Why the Offshore Wind Power Industry has Hit Turbulence?

Credit: Ian Dyball/AdobeStock
Credit: Ian Dyball/AdobeStock

Britain's latest subsidy auction for new renewable energy projects failed to attract bidders from the offshore wind industry, raising fears among developers and environmental groups that the country may struggle to meet its climate goals.

Over the last two decades, the industry has grown fast, lowered technology costs to be on a par or even cheaper than fossil fuels in some parts of the world and increased efficiency through bigger and bigger turbines.

Here are some of the reasons the industry is beginning to struggle: 


The COVID-19 pandemic from 2020 led to lockdowns, decreased industrial activity and reduced global energy demand. 

In the wind power sector, as in other industries, restrictions on movement triggered supply chain disruption and delays in project construction.

Limits on the number of workers allowed on site and delays in components from China and elsewhere meant that some wind developers had to delay or even cancel projects. 

Some firms also missed policy deadlines that meant that they lost out on government support or subsidies for which they previously qualified, the International Energy Agency said.

The war in Ukraine has also created logistics and supply chain issues, aggravated in some cases by the impact of sanctions.


Despite mounting pressure to combat climate change by moving to renewable sources, financing projects has been a challenge. 

The war in Ukraine last year led to higher energy prices and this fuelled rises in inflation and interest rates. 

But the expected revenues of those planning to build wind turbines have not risen in tandem. Many governments index the prices paid for wind energy, usually through auctions, which are often too low, analysts at Wood Mackenzie said.

Overall project costs have risen around 40% over the past few years, developer Vattenfall said when halting its British Norfolk Boreas offshore wind farm in July, due to inflation, higher commodity costs and high costs of capital.


As more governments have announced ambitious climate targets, pressure on companies to increase renewables development has increased.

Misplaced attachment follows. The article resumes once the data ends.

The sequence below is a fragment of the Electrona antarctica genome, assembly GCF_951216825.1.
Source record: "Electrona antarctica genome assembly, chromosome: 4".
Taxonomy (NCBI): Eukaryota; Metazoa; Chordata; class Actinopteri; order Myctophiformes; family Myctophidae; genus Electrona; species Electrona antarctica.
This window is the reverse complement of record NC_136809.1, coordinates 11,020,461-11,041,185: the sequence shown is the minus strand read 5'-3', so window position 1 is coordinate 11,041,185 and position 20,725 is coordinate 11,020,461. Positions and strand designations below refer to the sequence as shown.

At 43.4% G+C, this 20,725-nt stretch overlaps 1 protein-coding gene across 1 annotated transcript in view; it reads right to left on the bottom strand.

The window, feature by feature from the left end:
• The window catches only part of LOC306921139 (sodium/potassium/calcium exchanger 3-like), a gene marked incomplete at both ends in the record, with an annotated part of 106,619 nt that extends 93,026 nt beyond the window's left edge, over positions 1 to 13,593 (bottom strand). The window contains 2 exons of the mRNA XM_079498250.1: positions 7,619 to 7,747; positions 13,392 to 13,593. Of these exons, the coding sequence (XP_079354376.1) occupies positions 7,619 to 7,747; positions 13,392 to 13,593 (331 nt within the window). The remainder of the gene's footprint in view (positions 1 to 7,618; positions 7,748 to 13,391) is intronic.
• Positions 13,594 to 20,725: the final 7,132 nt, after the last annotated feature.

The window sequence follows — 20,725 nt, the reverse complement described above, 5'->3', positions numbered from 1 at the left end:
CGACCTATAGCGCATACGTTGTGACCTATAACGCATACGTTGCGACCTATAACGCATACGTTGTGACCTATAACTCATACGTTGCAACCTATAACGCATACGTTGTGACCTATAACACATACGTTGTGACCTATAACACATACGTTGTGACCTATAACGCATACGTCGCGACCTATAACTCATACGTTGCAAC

Established wind manufacturers, already competing with each other to drive down component and technology costs and increase wind farms' efficiency with huge turbines, also face new entrants.

Traditional wind project developers, such as utilities, increasingly face competition from oil and gas majors seeking to diversify their portfolios, who have often outbid them in wind tenders and auctions.

Some oil and gas companies, however, are also struggling with poor returns from renewables while oil and gas profits have hit record levels in response to high energy prices.


Most of the problems of Siemens Energy's ENR1n.DE wind unit Siemens Gamesa SGREN.MX concern its onshore turbine fleet, where the group has discovered quality issues in certain components, including rotor blades and bearings.

Among the issues which arise from operating wind turbines, wear and tear on turbine blades over time can lead to erosion.

The increasing size of blades on turbines also raises the risk of lightning strikes and repairs. 

For offshore wind, harsh weather conditions can also result in corrosion of foundations or of the turbine.

Leading wind turbine maker Vestas flagged quality issues with turbine blades in its onshore fleet in 2020 and provided an extra 600 million euros to fix them.  

($1 = 0.9170 euros)

(Reuters - Reporting by Nina Chestney and Susanna Twidale; additional reporting by Christoph Steitz in Frankfurt; editing by Barbara Lewis and Emelia Sithole-Matarise)

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